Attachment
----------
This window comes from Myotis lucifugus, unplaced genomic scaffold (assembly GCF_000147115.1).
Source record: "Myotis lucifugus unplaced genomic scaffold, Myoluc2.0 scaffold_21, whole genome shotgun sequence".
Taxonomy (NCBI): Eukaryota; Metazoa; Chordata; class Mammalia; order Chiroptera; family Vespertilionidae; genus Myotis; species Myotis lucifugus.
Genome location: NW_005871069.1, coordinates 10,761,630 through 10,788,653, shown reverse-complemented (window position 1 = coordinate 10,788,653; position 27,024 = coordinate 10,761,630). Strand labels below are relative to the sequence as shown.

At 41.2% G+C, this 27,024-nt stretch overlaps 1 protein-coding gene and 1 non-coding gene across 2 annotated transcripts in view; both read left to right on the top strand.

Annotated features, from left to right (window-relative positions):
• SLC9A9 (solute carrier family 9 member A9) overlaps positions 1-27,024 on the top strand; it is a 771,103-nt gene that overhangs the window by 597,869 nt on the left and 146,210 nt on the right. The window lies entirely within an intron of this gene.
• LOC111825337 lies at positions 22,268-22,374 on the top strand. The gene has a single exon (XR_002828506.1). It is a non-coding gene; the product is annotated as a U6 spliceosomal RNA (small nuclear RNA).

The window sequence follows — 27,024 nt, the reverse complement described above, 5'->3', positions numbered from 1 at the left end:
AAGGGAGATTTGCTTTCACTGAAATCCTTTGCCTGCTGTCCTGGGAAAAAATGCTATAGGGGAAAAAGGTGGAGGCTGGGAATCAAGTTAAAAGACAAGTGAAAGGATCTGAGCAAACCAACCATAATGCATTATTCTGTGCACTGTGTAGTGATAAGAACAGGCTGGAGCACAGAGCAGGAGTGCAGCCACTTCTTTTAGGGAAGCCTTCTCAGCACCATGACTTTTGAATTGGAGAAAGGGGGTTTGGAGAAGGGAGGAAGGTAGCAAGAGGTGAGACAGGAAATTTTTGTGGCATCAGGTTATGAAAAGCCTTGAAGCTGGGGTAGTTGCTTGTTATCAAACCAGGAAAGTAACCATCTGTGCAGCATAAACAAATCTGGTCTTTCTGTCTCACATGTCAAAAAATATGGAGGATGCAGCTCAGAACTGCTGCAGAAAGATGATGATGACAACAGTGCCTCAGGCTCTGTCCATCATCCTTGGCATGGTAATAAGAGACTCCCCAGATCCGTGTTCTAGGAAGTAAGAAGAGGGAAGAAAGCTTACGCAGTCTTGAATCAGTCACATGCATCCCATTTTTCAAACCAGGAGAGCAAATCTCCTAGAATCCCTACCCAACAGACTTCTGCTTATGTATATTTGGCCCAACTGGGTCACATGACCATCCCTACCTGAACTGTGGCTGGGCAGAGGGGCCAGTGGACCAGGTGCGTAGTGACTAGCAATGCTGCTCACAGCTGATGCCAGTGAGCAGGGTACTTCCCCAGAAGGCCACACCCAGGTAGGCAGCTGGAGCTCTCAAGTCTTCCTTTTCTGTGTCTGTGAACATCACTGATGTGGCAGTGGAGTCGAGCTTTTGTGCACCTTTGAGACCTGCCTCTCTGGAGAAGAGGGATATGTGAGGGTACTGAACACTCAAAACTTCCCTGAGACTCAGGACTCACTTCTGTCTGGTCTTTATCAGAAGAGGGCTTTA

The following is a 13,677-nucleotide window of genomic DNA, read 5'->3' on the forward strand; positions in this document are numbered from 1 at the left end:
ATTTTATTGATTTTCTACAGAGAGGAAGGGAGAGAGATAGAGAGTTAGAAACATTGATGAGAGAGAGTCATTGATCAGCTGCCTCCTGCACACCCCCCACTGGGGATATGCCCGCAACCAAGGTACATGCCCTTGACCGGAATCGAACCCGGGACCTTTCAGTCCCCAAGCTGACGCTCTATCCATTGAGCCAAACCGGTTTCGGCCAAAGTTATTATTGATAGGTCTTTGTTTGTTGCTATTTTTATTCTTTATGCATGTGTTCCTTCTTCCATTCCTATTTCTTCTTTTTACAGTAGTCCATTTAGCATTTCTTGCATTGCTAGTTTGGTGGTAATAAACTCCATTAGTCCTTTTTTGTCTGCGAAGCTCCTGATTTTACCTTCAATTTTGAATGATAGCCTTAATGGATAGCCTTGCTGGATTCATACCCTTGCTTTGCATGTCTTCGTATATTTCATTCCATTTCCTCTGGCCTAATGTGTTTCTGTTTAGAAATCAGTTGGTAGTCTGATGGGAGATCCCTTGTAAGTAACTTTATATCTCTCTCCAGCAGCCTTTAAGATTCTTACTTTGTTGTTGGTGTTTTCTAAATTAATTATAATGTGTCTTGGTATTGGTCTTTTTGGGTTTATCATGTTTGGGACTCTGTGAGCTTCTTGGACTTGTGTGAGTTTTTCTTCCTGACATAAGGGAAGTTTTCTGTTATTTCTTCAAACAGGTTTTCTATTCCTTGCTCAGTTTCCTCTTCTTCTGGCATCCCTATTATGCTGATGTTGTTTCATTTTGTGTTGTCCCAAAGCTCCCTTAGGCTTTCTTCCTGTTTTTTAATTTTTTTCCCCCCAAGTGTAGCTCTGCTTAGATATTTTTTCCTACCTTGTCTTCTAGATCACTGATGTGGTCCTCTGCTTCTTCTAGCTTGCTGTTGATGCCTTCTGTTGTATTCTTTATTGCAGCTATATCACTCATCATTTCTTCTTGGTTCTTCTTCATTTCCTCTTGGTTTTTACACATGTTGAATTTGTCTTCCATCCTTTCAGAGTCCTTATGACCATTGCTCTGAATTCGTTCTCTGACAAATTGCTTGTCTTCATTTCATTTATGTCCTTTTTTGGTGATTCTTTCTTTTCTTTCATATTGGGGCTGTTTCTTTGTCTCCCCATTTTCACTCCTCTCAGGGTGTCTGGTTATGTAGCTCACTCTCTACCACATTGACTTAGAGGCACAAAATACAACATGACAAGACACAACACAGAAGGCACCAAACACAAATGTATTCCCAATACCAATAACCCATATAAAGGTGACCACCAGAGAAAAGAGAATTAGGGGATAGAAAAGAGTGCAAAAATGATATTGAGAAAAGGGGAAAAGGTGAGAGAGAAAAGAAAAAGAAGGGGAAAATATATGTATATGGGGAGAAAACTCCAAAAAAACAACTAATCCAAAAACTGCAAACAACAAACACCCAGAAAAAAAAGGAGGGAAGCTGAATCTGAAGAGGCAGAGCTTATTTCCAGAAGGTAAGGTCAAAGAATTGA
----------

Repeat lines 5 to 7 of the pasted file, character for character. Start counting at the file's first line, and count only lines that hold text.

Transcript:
At 41.2% G+C, this 27,024-nt stretch overlaps 1 protein-coding gene and 1 non-coding gene across 2 annotated transcripts in view; both read left to right on the top strand.

Annotated features, from left to right (window-relative positions):
• SLC9A9 (solute carrier family 9 member A9) overlaps positions 1-27,024 on the top strand; it is a 771,103-nt gene that overhangs the window by 597,869 nt on the left and 146,210 nt on the right. The window lies entirely within an intron of this gene.